Figure 14.1. Genetic mechanisms in Prader-Willi and Angelman syndromes. Upper left. Under normal circumstances on the maternally derived chromosome, the Prader-Willi-related genes are inactive and the Angelman syndrome genes are active. On the paternally derived chromosome, the reverse is true—the Prader-Willi-related genes are active and the Angelman syndrome genes are inactive. Upper right: Paternal deletion, maternal uniparental disomy (UPD), and imprinting defects that cause Prader-Willi syndrome are represented in each of the chromosomes derived from the mother and the father. Bottom: Maternal deletion, paternal UPD, imprinting defects, and the UBE3A deletions that cause Angelman syndrome are shown. The percentages represent the approximate percentage of individuals affected by each of these syndromes who have the specified genetic defect.

the three chromosomes is then lost during fertilization. An extra chromosome from the mother and the loss of the chromosome from the father results in maternal UPD. Maternal UPD provides the child with two active AS regions and two inactive PWS regions, because of maternal imprinting of both chromosomes, and thus no production of the PWS protein product is possible. The third genetic defect, in 2 percent of individuals with PWS, results from a mutation in the imprinting center. This is a region of DNA that controls imprinting by regulating the extent of methylation and compaction of adjacent chromatin. A mutation in the imprinting center of the paternal chromosome causes an imprinting defect that inactivates the PWS region of the paternally derived chromosome, leaving no active PWS genes.

Similar genetic mechanisms produce AS. The first defect, occurring in approximately 70 percent of individuals with AS, is a deletion of 15q11-13 on the maternally derived chromosome. This deletion leaves only an active PWS region and inactive AS region (due to paternal imprinting) on the paternally derived chromosome, and thus no AS protein product. The second defect, affecting 2 percent of individuals with AS, is paternal UPD (both copies of chromosome 15 derive from the father). Paternal imprinting of both chromosomes leaves the child with two active PWS and two inactive AS regions, and no AS protein product. The third defect occurs in another 5 percent of individuals with AS. It is a mutation of the imprinting center of the maternally derived chromosome, thus inactivating the AS region of that chromosome. Because the AS region of the paternally derived chromosome is normal and inactive, the AS regions of both chromosomes are inactive and no AS protein product is possible.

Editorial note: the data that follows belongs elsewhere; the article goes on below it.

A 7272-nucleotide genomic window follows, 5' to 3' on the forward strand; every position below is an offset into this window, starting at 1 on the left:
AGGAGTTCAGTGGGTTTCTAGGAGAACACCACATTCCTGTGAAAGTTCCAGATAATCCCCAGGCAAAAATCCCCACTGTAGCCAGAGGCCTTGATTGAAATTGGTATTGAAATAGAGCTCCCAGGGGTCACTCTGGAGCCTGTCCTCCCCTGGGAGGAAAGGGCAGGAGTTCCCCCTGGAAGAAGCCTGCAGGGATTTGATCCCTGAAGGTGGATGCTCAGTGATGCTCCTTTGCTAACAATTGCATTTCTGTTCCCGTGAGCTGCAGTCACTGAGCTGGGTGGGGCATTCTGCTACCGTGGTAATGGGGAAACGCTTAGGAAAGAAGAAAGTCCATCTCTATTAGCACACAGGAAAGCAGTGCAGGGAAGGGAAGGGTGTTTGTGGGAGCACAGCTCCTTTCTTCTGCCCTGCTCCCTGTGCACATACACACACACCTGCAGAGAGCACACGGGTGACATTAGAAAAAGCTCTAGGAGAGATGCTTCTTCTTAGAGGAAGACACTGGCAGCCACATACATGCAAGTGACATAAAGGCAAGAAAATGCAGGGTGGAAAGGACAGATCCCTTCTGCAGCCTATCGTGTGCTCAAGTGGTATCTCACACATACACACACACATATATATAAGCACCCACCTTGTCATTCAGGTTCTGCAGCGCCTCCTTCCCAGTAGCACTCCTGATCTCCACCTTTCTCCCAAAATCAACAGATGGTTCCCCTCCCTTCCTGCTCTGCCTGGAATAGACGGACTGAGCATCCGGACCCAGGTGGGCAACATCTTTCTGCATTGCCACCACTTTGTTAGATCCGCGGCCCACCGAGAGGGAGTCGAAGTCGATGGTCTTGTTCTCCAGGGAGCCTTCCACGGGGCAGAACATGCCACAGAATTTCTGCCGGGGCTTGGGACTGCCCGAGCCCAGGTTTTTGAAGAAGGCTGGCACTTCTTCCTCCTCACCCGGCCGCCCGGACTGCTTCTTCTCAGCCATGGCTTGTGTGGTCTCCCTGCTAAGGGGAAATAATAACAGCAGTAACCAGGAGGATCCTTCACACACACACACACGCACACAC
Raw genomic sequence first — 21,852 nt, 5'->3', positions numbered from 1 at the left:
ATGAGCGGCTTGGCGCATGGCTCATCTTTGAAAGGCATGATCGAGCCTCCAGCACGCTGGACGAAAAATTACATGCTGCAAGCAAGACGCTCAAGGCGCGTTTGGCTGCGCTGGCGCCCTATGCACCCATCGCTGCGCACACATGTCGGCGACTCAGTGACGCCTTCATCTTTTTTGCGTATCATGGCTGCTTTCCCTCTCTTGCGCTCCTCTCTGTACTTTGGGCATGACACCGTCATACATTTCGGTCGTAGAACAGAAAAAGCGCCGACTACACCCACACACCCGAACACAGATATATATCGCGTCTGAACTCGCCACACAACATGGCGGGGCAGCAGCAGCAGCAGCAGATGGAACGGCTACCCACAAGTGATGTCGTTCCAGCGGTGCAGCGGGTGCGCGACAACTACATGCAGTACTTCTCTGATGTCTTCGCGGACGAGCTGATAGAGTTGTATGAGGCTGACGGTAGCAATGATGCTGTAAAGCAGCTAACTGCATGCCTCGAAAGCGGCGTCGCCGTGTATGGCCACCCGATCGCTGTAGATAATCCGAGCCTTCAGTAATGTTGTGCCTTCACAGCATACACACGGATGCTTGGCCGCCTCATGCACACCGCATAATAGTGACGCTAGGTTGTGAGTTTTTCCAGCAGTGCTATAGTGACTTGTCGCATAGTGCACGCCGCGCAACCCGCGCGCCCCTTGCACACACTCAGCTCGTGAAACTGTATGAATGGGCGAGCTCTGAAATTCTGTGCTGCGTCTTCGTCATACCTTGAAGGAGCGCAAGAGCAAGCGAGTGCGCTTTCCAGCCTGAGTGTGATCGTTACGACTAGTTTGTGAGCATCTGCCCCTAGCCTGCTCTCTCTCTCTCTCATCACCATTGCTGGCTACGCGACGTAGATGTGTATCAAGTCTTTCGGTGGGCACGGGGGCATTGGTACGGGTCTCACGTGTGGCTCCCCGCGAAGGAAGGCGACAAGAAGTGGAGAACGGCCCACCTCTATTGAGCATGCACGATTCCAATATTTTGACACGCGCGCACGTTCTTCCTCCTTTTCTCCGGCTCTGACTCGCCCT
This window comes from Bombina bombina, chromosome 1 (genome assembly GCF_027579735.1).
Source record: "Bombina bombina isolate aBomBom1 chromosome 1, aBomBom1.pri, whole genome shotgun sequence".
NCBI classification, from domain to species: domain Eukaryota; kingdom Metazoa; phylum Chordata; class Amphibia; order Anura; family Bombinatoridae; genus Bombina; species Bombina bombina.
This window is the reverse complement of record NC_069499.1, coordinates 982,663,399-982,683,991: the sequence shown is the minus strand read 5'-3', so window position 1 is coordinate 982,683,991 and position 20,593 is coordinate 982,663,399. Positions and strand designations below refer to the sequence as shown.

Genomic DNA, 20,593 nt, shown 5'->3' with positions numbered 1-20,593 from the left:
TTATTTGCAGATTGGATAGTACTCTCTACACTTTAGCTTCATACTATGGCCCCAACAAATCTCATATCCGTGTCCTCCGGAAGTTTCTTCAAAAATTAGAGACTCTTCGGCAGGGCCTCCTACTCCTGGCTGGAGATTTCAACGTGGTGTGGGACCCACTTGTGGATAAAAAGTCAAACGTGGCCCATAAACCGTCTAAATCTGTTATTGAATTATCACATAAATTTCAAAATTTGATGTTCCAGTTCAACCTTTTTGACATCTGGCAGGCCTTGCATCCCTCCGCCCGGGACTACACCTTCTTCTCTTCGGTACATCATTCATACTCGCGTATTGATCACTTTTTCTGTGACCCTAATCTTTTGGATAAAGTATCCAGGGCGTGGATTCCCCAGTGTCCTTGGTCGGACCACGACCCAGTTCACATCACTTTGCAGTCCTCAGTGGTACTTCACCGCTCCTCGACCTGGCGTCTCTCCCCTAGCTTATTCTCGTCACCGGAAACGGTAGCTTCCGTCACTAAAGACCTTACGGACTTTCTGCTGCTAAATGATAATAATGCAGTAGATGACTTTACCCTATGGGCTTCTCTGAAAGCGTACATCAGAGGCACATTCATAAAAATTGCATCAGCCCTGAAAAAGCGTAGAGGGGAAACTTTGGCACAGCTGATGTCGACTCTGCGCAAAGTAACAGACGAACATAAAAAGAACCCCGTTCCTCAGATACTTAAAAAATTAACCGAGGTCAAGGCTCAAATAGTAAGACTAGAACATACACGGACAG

Finally, a fourth genetic mechanism causes AS in another 25 percent of children. It is a mutation of a single gene, called UBE3A, that lies within the AS region. It encodes a protein that helps to regulate the action of ubiquitin in degrading recycled or damaged cellular proteins. UBE3A and other proteins attach to ubiquitin, which then is able to target proteins for degradation by cellular proteases. The deletion of UBE3A is therefore thought to lead to the accumulation of inappropriate cellular proteins that disrupt cellular functions. Incidentally, one of the genes within the AS region encodes for a subunit of the GABA-A receptor. Loss of this subunit and the subsequent disturbances in GABAergic transmission causes the seizures seen in children who have AS. Those children with the single gene deletion of UBE3A do not lose the GABA-A receptor subunit and therefore do not have a seizure disorder.

All of the mutations described above, except the single-gene mutation of AS, can be detected with methylation-sensitive DNA probes, because DNA methylation of the imprinting center is the mechanism by which the genes for these disorders are imprinted. The induction of imprinting by methylation in specific areas of DNA offers hope for the development of new genetic treatments of these disorders. Methylation possibly could be removed or reversed on the imprinting center that resides on the normal copy of chromosome 15 in these individuals, for example, thus activating the PWS or AS regions that imprinting otherwise normally inactivates.

Neurobiological Substrate. Although knockout mouse models for PWS and AS now exist, the regions of altered gene expression have not yet been identified. Isolated imaging case studies have not helped to identify anatomical or functional abnormalities in the brains of individuals affected with PWS or AS. Thus, the neurobiological substrate for these disorders is unknown.